Illumination of the moving pointer 118 may be accomplished by any known means. In one variation, the pointer blade 216 is formed of transparent or translucent plastic. The innermost end of blade 216 may define a light guide structure 226 which extends through the faceplate passage 220 into the rear chamber 212. One or more light sources 228 capable of producing different colors of light are disposed in the rear chamber adjacent the light guide structure 226. Light (denoted by small arrows 230 in
In one embodiment, the light sources 228 are LEDs capable of emitting at of at least two colors of light. The LEDs may be packaged individually or may be packaged in groups, such as in a tri-color red-green-blue (RGB) LED package capable of producing a variety of colors. In other embodiments, the light sources 228 may be conventional light bulbs or other light sources, with multiple colors being produced by colored bulbs, lenses or filters. The LEDs or other light sources 228 are operably connected to the control circuitry 224, which can control the operation and/or color of the light sources in accordance with either built-in circuitry or with signals receive from other parts of the vehicle, e.g., the on-board computer.
In a preferred embodiment, the illumination color of the pointer 118 changes as the pointer moves through pre-selected portions (i.e., sub-ranges) of the range of motion 120 (see
Referring still to
Referring now to
Referring now to
Referring now to
It will be appreciated by those skilled in the art having the benefit of this disclosure that this analog-style instrumentation display with color-changing pointer provides an analog-style instrumentation display device with color-changing pointer for use on gauges, gauge dials and other indicators. It should be understood that the drawings and detailed description herein are to be regarded in an illustrative rather than a restrictive manner, and are not intended to be limiting to the particular forms and examples disclosed. On the contrary, included are any further modifications, changes, rearrangements, substitutions, alternatives, design choices, and embodiments apparent to those of ordinary skill in the art, without departing from the spirit and scope hereof, as defined by the following claims. Thus, it is intended that the following claims be interpreted to embrace all such further modifications, changes, rearrangements, substitutions, alternatives, design choices, and embodiments.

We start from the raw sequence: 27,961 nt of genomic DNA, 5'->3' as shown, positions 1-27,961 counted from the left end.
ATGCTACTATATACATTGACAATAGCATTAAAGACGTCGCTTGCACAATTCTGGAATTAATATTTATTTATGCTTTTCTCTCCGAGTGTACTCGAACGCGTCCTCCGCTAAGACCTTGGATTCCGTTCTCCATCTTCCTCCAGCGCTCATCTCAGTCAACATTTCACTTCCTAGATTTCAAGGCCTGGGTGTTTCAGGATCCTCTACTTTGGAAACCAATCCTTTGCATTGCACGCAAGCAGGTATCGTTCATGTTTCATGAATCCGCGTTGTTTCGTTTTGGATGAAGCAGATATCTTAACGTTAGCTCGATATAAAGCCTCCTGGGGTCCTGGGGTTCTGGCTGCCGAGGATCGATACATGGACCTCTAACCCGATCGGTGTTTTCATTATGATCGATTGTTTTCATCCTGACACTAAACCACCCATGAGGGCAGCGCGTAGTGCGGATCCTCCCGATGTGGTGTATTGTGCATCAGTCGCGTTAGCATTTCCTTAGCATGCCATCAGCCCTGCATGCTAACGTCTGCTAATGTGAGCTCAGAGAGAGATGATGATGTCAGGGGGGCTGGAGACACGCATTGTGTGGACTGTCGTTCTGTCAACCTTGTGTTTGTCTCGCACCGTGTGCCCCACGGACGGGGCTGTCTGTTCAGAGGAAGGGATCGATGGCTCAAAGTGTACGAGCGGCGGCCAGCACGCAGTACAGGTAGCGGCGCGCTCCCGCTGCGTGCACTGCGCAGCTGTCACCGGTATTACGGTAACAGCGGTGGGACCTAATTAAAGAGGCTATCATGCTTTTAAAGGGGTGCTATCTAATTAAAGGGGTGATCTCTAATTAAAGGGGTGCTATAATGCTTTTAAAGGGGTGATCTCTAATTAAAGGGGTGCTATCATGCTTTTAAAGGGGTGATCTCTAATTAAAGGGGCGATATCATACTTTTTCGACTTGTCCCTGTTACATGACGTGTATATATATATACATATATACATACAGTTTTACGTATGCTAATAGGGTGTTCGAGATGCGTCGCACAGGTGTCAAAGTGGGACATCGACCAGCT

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|U.S. Classification||340/688, 340/439, 340/449, 340/438, 340/815.78, 340/441, 701/103, 701/36, 340/815.86, 701/33.7|
|Cooperative Classification||G01D7/005, B60K2350/2008, G01D11/28, B60K2350/408|
|European Classification||G01D11/28, G01D7/00C|
|Jun 29, 2009||AS||Assignment|
Owner name: BALLARD, CLAUDIO R., NEW YORK
Free format text: ASSIGNMENT OF ASSIGNORS INTEREST;ASSIGNOR:SEWARD, JEFF;REEL/FRAME:022885/0877
Effective date: 20090611
|Jan 10, 2011||AS||Assignment|
Owner name: VEEDIMS, LLC, FLORIDA
Free format text: ASSIGNMENT OF ASSIGNORS INTEREST;ASSIGNOR:BALLARD, CLAUDIO R.;REEL/FRAME:025608/0588
Effective date: 20110107